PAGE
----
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Legal notices: A time for change?

Legal notices: A time for change?

28th August 2014


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The wheels of justice are often criticised for turning far too slowly. This article examines the use of newspapers and the Government Gazette in advertisements of legal notices specifically that of a sale of business and the advertisements concerned with an estate. Legal advertisements are important for various reasons and it is time that the legislature considers the possibility of using more modern ways of advertising notices for legal reasons rather than the current outdated means. 

Section 34 of the Insolvency Act Number 24 of 1936 (“Insolvency Act”) requires a trader who is selling his / her business to a purchaser to give notice to creditors of the intended sale of business by publishing such a notice in the Government Gazette and in two English and two Afrikaans newspapers. Similarly in the Administration of the Estates Act Number 66 of 1965 (“Estates Act”) requires the executor to advertise the estate for creditors to lodge claims in terms of section 29 and an advertisement stating that the estate will lie open for inspection for a period of time in terms of section 35. The Estates Act requires the sections 29 and 35 advertisements to published in the Government Gazette and in a newspaper where the deceased was ordinarily resident.


The section 34 advertisement in terms of the Insolvency Act is a notice to creditors calling upon the creditors to demand payment from the trader for outstanding accounts. Failure to publish said notice and conclude a sale of a business has the following consequences:

  • the transfer shall be void as against his / her creditors for a period of six months after such transfer; and
  • if the trader’s estate is sequestrated within the six month period, it shall be void against the trustee of his / her estate.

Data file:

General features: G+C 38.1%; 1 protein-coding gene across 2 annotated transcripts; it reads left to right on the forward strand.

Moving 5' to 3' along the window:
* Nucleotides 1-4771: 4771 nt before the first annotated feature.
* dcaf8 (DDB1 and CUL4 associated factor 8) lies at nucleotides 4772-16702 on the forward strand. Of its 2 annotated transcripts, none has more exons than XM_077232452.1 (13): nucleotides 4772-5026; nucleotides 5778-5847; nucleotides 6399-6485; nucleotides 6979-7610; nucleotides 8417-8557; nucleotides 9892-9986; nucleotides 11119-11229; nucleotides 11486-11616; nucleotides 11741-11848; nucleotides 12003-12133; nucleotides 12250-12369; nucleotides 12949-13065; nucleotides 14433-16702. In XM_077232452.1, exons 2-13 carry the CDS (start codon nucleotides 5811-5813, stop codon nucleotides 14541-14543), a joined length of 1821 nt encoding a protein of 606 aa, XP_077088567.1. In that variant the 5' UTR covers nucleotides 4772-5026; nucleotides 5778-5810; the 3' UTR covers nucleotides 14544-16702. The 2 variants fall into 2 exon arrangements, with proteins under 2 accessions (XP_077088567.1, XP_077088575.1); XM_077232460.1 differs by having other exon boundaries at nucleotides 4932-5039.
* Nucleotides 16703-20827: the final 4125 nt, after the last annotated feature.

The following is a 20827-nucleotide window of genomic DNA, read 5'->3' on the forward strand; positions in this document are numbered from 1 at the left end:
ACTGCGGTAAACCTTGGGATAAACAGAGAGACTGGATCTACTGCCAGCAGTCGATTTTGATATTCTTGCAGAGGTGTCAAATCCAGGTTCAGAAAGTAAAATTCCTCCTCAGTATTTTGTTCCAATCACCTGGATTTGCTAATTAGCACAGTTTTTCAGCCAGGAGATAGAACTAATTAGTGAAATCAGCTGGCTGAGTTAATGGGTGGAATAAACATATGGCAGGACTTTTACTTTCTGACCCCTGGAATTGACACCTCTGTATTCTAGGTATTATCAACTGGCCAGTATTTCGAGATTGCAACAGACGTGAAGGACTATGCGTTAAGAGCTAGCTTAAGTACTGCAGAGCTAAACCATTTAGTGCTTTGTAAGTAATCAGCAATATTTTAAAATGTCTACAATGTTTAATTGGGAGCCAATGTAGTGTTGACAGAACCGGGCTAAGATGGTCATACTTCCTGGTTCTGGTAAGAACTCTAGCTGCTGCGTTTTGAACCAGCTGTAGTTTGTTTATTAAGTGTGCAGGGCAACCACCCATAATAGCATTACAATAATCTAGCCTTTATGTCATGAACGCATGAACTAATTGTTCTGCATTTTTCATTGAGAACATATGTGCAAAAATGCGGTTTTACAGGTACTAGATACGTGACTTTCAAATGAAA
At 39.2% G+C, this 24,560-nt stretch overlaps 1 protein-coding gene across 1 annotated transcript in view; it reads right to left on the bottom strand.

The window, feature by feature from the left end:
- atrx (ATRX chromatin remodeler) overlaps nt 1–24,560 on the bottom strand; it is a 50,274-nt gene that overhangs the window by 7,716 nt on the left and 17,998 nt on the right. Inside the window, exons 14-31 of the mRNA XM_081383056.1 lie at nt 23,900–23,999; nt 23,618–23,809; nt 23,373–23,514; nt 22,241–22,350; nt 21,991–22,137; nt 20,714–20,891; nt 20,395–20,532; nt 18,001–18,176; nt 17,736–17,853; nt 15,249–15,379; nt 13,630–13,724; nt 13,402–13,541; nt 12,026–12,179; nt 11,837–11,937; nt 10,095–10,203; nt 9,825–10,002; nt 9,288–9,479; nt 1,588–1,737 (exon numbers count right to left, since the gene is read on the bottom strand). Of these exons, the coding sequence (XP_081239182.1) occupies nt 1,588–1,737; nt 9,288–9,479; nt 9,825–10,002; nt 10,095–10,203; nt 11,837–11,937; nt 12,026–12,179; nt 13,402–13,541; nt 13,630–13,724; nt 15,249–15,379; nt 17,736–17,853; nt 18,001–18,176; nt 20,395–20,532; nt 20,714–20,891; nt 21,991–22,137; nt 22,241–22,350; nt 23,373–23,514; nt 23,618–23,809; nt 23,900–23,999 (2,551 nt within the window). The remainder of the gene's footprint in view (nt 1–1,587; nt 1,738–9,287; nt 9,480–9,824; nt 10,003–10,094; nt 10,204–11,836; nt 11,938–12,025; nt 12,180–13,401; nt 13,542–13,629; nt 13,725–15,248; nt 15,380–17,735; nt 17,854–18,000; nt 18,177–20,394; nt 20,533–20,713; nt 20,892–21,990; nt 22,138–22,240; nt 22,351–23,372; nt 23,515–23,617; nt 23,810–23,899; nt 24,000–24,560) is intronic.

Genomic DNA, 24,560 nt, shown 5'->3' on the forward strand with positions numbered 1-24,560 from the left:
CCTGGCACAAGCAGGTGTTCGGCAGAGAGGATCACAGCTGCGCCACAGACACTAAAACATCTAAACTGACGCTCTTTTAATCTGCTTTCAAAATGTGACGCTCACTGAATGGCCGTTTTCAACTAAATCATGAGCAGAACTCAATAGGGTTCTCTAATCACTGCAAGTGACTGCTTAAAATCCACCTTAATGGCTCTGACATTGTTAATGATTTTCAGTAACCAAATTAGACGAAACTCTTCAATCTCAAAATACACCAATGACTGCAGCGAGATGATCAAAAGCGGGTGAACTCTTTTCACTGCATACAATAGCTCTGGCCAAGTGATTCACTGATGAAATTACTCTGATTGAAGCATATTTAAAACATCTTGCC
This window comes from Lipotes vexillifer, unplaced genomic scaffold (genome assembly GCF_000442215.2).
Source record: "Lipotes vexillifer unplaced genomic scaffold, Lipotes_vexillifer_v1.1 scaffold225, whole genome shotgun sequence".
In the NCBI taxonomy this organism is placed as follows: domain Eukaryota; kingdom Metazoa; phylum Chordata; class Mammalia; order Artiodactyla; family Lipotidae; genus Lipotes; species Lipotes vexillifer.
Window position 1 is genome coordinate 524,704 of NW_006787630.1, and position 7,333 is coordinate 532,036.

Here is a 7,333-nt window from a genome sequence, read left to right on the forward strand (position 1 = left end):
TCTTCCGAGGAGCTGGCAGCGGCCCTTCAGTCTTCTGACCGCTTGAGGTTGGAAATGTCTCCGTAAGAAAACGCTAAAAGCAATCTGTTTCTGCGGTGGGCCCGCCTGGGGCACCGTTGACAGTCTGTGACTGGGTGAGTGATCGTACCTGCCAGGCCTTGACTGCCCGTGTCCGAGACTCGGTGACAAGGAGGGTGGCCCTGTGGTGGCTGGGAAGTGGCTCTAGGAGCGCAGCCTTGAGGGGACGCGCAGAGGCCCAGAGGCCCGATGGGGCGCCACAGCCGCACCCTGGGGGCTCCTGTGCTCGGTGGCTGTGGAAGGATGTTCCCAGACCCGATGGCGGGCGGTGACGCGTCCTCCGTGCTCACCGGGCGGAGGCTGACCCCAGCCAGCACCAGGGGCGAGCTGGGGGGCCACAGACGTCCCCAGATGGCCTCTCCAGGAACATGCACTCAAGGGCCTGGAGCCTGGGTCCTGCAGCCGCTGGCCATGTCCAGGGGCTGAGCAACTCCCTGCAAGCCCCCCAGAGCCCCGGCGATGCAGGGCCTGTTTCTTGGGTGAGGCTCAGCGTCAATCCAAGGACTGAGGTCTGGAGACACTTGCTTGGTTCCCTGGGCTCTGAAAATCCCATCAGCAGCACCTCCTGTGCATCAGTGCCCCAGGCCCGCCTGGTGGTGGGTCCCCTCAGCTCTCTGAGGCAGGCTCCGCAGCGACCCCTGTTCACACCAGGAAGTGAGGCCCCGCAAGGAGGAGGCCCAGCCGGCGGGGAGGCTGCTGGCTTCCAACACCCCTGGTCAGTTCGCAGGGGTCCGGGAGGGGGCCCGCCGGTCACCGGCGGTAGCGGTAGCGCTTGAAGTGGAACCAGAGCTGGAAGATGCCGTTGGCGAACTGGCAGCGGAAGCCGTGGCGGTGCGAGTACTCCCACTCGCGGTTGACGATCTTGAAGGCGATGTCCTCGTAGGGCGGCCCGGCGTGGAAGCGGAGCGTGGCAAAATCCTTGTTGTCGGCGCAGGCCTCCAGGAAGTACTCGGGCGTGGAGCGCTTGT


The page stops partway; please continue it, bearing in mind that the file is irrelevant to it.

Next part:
In terms of section 29 of the Estates Act, in a similar vein, the executor of a deceased estate calls upon creditors of the deceased to submit claims of outstanding amounts to him/her within a specified period of time. Failure to do so timeously will result in the creditor approaching the Master of the High Court for permission to lodge a claim with the executor of the estate. Section 35 of the Estates Act falls at the back end of the process of winding-up an estate and gives notice to interested persons to inspect the liquidation and distribution account and, if so required, to object to said account by lodging a notice of objection to the Master of the High Court. Failure to inspect the account (and lodge a notice of objection, if so required) will result in the estate been wound-up according to that account.  


There is nothing wrong with this system other than it is outdated and seems to be a ticking-box exercise rather than satisfying the purpose for which it was constructed. Creditors of a business are usually business owners and business owners do not have the time to peruse newspapers or the Government Gazette in search of the possibility of a debtor selling his/her business. Of course, creditors may become aware that the business is to be sold imminently but that again seems to be place the onus on the creditor to search the papers and the Gazette for the possibility of such a notice. In a similar vein, creditors must make the necessary searches in papers to establish when can they submit claims (and to whom they must submit those claims) as well inspecting the liquidation distribution account when the account is to lay open for inspection.

It should not be an exercise of the trader or the executor to simply place advertisements in the Government Gazette and newspapers to tick the formalities box as per statutory requirements. It should be a genuine advertisement in accordance with the times of the day to call upon those creditors who have claims against the business or estate and submit those claims. It should not be an exercise where the creditors of a business or estate search the various papers and Gazette on the possibility that they find a notice.

Instead the law around these advertisements should in my view be modernised by creating, for example, a website where traders or executors are able to satisfy their statutory obligations and having their corresponding creditors engage in a simple search on the website. The use of technology has various ways of keeping creditors up to date with the latest notices by alerts and search options. Some may say that this could be done by directing the newspapers to make available the notices on their website – I am unsure that this is a viable option as it does not detract from the problem of which newspaper is it advertised in the first place. 

In conclusion, fewer and fewer people are making use of newspapers as more and more people are able to access their written media on the net and through their cellular phones. Legal advertisements through the old fashioned mediums are old fashioned and in my view out dated. It is time for the legislature to realise that there are far better, expeditious and practical ways of advertising in terms of statutory obligations and that the use of technology is the way of the future.   

Written and prepared by Kirith P. Haria, BKM Attorneys


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